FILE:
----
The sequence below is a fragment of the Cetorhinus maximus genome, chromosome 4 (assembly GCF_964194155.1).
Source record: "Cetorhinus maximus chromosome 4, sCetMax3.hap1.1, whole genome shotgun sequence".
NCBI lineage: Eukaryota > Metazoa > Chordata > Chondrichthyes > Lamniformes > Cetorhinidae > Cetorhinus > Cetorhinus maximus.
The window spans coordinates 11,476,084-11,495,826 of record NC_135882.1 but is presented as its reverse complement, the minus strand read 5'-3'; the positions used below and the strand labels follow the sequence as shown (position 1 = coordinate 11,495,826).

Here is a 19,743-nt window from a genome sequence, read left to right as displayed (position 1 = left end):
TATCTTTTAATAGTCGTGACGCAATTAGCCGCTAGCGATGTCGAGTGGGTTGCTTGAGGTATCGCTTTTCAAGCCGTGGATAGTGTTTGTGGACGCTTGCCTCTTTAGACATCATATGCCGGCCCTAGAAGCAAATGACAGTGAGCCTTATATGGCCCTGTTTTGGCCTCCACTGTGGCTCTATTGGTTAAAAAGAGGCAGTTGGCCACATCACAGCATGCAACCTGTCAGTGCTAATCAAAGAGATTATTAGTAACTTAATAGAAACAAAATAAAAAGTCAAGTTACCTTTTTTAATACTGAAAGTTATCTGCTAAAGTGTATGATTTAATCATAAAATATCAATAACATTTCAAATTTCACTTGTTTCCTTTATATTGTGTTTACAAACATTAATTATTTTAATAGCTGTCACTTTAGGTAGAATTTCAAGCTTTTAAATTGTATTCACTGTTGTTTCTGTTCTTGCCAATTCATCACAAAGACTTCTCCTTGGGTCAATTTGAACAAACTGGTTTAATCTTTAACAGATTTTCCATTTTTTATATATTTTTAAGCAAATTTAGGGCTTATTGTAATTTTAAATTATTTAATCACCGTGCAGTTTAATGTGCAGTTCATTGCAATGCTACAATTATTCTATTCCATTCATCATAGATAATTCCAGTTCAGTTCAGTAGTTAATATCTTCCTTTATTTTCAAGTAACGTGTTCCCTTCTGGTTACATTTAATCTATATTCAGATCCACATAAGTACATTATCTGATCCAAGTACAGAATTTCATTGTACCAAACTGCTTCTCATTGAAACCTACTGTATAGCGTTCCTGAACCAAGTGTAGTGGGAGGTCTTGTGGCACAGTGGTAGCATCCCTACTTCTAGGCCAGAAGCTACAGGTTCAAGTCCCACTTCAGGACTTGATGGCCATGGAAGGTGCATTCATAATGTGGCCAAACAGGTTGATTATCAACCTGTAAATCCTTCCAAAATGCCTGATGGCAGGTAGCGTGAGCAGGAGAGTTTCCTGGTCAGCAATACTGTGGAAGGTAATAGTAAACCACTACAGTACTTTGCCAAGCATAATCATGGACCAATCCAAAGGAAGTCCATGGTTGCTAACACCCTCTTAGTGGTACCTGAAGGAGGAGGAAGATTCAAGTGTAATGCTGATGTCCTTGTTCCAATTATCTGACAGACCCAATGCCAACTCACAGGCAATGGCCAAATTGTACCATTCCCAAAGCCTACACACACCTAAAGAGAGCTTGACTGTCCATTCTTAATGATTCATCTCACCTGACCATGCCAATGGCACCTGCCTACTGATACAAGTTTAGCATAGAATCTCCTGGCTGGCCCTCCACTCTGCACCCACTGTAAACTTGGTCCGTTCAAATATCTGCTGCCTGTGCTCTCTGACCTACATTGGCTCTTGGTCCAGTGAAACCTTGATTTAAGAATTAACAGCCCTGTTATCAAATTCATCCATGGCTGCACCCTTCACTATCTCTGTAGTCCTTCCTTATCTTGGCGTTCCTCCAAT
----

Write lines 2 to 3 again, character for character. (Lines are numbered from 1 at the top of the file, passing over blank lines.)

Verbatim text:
Source record: "Cetorhinus maximus chromosome 4, sCetMax3.hap1.1, whole genome shotgun sequence".
NCBI lineage: Eukaryota > Metazoa > Chordata > Chondrichthyes > Lamniformes > Cetorhinidae > Cetorhinus > Cetorhinus maximus.